Testbed v2 Updates

Some notes on the next generation testbed and test methodology.

Jun 6, 2021 - Benjamin Wachman
Tags: #Testbed-v2.0 #Methodology-v1.1 #PCIe-4.0 #Updates

As stated in my SSD Capacity Scaling Across 5 SSD Models piece, that was my final review on my original testbed. Before discussing how I arrived at the current platform I’ll simply lay it out in table form:

Testbed v2.0
CPU Ryzen 7 3700X
Cooler AMD Wraith Prism
RAM 4x16GB G.Skill DDR4-2666
Boot Drive SK Hynix BC501A @ PCIe 3.0 x4
PSU Corsair CS450M Bronze
Case Open Air
OS Windows 10 x64 Build 2004
Misc n/a

I’ve had a lot of internal back and forth about what form my next generation testbed should take. I debated buying a 5000-series AMD CPU, but due to supply shortages and cost I opted to just stick with the 3700X I had on-hand. Also, the MSI MAG X570 TOMAHAWK WIFI comes with some M.2 heatspreaders. They really don’t have much in the way of added surface area or mass, but I’m going to use them anyway.

A primary consideration was a newer platform to gain access to PCIe 4.0 drives. I settled on the X570 platform quite a while ago so that I’d potentially be able to have 2x M.2 slots using PCIe 4.0, despite one of those slots being connected to the chipset on most motherboards. The idea was that I’d be able to use a fast PCIe 4.0 drive as the source disk for any disk-to-disk copy operations, though this approach has some drawbacks. First of all, I’d be limited to the maximum performance of PCIe 4.0 drives available right now. Between the Samsung 980 Pro and the Western Digital SN850 there are certainly some capable drives, but upcoming controllers might soon outpace the existing flagship consumer SSDs.

Even waving away this concern, this would mean that I’d need to buy at least two flagship drives, one to live in the testbed and the other to perform tests on. I simply can’t justify spending that much money on this project right now. Additionally, I might find that the 2nd M.2 slot routed through the chipset might sufficiently bottleneck performance for my purposes.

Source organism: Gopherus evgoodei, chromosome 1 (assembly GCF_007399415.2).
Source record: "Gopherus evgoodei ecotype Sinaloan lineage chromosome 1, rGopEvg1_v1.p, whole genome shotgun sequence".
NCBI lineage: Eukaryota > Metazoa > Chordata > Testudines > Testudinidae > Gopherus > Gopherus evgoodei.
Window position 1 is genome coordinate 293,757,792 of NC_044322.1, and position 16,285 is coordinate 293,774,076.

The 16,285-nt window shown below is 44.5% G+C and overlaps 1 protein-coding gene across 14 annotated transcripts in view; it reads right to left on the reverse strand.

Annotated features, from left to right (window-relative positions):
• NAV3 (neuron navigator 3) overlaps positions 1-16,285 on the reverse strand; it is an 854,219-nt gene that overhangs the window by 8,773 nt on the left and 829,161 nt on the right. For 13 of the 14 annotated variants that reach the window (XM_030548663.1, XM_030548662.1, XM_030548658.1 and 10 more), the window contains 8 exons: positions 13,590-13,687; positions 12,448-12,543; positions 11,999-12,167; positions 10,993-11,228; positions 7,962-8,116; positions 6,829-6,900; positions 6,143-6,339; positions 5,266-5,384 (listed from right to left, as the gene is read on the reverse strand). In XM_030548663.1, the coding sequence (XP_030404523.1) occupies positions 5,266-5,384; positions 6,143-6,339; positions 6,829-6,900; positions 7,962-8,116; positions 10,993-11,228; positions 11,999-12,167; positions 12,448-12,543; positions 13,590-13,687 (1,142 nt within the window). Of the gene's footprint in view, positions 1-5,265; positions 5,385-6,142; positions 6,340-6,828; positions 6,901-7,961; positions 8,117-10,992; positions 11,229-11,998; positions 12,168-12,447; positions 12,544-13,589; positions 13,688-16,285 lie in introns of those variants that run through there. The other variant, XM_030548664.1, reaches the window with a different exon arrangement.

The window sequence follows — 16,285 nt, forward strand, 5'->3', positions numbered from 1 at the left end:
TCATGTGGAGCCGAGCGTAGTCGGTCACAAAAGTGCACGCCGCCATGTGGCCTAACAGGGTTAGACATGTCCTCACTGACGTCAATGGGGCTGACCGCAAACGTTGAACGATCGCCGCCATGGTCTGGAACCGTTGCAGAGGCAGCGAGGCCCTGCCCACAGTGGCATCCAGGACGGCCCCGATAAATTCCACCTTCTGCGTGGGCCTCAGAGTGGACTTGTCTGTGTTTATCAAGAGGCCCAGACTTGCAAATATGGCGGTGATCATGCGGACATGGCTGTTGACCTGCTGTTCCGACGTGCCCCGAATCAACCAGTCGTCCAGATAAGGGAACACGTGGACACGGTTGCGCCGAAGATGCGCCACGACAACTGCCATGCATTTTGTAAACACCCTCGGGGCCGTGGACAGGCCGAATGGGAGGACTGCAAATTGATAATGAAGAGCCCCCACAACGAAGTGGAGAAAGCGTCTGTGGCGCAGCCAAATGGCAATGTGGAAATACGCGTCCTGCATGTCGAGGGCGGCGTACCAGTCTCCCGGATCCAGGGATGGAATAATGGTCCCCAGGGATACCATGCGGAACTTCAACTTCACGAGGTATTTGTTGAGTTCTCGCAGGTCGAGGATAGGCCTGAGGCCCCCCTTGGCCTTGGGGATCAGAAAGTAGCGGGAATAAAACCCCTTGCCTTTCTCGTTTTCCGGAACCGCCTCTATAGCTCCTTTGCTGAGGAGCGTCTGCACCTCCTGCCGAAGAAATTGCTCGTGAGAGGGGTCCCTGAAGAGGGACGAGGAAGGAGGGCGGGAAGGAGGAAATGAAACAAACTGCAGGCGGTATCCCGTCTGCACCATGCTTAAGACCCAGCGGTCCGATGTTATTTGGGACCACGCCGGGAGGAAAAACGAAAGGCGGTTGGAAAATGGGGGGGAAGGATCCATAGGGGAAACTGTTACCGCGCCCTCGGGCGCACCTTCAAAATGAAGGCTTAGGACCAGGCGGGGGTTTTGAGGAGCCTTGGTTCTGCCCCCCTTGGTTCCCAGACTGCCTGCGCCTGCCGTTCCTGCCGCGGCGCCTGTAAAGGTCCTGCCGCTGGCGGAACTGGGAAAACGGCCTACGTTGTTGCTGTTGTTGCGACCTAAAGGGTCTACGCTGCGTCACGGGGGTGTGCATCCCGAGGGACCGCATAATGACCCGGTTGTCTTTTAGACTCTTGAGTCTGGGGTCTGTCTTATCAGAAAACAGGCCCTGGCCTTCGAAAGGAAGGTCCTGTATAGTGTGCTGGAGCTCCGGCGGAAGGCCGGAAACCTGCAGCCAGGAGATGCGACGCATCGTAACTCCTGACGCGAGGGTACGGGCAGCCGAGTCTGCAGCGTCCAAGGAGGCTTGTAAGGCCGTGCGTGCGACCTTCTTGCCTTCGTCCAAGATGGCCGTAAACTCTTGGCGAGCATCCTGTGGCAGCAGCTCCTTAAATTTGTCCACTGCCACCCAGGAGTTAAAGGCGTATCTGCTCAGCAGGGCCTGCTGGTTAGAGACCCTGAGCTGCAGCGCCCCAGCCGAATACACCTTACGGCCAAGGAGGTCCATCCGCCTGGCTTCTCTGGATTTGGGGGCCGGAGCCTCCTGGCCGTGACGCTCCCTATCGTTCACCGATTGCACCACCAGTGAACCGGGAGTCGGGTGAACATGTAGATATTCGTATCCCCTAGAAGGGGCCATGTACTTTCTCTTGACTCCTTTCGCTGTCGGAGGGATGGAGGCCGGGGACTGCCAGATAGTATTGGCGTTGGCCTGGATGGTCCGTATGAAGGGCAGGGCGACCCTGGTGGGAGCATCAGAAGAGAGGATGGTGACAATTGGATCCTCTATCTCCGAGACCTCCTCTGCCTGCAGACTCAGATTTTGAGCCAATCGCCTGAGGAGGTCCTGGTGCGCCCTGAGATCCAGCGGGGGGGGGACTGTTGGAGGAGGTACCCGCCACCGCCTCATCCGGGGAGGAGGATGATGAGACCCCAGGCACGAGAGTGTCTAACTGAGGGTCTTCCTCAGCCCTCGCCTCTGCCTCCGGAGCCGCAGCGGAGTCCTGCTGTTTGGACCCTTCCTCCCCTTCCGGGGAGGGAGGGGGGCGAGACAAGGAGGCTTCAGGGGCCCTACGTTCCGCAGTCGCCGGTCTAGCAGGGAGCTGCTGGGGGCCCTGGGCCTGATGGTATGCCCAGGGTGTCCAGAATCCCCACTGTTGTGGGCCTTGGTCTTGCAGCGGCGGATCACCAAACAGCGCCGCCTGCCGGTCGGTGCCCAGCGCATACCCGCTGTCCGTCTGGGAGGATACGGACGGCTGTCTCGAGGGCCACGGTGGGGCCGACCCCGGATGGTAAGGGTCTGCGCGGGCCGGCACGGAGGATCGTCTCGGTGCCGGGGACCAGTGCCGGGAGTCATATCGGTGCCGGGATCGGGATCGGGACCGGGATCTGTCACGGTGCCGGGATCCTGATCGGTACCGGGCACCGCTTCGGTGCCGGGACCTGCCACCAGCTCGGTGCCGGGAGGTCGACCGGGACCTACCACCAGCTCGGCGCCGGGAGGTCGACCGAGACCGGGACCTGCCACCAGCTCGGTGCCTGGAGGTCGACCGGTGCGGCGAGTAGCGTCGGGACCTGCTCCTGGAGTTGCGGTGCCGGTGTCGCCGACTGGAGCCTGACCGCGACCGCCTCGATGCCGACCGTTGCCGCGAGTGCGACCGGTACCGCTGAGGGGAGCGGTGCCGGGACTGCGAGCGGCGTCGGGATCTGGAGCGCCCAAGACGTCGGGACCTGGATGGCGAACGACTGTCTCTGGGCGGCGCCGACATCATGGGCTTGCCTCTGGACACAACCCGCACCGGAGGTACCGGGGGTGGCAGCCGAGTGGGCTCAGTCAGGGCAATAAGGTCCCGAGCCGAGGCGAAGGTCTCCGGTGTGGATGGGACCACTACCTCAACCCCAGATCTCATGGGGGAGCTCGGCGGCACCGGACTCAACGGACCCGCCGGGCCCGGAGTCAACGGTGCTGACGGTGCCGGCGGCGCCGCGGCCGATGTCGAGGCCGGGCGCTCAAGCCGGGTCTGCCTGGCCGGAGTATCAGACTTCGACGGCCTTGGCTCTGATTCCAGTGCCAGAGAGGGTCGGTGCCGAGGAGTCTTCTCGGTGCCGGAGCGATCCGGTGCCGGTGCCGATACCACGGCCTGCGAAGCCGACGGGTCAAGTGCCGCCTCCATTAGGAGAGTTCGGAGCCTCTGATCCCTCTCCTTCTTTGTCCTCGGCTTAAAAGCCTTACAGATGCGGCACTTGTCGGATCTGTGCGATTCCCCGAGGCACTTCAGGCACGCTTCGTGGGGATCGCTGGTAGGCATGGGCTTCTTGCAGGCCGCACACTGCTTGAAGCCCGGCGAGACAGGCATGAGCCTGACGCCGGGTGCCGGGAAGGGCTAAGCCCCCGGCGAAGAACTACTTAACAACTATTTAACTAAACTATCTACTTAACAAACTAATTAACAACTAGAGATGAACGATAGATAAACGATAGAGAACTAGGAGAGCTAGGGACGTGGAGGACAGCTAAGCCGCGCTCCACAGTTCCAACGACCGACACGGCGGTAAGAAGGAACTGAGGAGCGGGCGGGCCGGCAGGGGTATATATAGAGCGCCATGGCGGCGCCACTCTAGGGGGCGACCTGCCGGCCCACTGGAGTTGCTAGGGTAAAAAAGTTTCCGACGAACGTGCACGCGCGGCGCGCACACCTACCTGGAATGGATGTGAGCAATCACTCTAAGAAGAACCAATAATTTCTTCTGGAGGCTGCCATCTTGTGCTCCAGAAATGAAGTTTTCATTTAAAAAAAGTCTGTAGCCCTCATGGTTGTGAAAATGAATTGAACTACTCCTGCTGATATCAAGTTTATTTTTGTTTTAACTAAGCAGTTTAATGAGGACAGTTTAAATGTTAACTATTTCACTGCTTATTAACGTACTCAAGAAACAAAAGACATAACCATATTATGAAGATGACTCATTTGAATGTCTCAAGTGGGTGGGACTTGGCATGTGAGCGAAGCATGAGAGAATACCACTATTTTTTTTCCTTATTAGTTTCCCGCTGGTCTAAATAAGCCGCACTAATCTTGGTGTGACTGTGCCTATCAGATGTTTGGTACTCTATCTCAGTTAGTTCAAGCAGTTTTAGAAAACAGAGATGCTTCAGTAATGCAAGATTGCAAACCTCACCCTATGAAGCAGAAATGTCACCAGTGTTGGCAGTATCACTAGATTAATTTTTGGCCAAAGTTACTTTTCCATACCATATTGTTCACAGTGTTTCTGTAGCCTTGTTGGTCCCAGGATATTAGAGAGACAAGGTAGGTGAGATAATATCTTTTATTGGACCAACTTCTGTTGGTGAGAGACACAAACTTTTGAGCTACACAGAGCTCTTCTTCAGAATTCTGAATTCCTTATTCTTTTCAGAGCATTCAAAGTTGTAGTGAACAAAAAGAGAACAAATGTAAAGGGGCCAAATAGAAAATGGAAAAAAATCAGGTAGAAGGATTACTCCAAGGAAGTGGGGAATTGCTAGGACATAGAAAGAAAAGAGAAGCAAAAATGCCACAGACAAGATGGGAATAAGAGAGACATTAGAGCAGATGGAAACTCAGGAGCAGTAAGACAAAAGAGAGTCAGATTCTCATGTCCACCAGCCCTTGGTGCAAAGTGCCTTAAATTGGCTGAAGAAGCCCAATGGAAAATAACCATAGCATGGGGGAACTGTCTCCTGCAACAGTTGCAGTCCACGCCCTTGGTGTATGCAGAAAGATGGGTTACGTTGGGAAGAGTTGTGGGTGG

At least for now, I’m dismissing the idea of using 2x M.2 SSDs for my future tests. However, that doesn’t mean that I don’t have a plan for minimizing bottlenecks for some of the tests. For one, although the source SSD isn’t particularly fast, it was quite handicapped in the disk-to-disk copy tests in Testbed v1.0 by the PCIe 2.0 x2 link. On X570 it’ll have access to the full PCIe 3.0 x4 bandwidth the drive is capable of, though the 128GB SK Hynix BC501A definitely doesn’t saturate the bus.

As the keen among you may have noticed, this testbed has 64GB of RAM. That’s significantly more than would be needed for a simple SSD testbench. As an added bonus, during my retests, which I am dubbing “Methodology v1.1” I’m making a minor modification. In addition to removing the performance bottlenecks on the PCIe bus for the source disk during the copy test, I’ll be running the copy tests with a RAMdisk as a source. This will better illustrate drive performance for the sample datasets without having to worry about the performance of the originating media.

In short, Methodology v1.1 will simply be Methodology v1.0 on Testbed v2.0, with the addition of a disk-to-disk copy test performed from a RAMdisk to the drive being tested.

Drives to retest on Testbed v2.0
Drive Capacity Interface Notes
Crucial MX500 500GB SATA Retail Drive
Intel 520 180GB SATA Sandforce-based SSD from yesteryear
Intel 660p 1024GB PCIe 3.0 x4 Intial QLC entry, Retail Drive
Lite-On CL1 128GB PCIe 3.0 x4
Samsung PM871b 128GB SATA OEM Drive
Samsung 850 EVO 500GB SATA Retail Drive
Samsung 860 EVO 1TB SATA Retail Drive
Samsung 960 Pro 2048GB PCIe 3.0 x4
Samsung PM981a 256GB PCIe 3.0 x4 OEM Version of 970 EVO
Samsung PM981a 512GB PCIe 3.0 x4 OEM Version of 970 EVO
Samsung PM991 128GB PCIe 3.0 x4
Samsung PM991 256GB PCIe 3.0 x4
Toshiba BG4 128GB PCIe 3.0 x4
Kioxia BG4 256GB PCIe 3.0 x4
Toshiba XG6 256GB PCIe 3.0 x4
Toshiba XG6 1024GB PCIe 3.0 x4
Union AM610 128GB PCIe 3.0 x2
Western Digital SN520 128GB PCIe 3.0 x2
Western Digital SN520 256GB PCIe 3.0 x2
Western Digital Blue SN550 1000GB PCIe 3.0 x4 Retail Drive

It is my plan to retest each of these drives on the updated testbed and then compare the results to the previous results from the old platform. This will set up a baseline for what kinds of performance differences to expect from the updated platform.

I hope to release a preview of what this will look like ahead of a roundup article containing the results of all previously tested drives.

After completing this effort I’ll work on a more thoroughly revamped set of tests, retest everything again, and then look to acquire and test additional drives.

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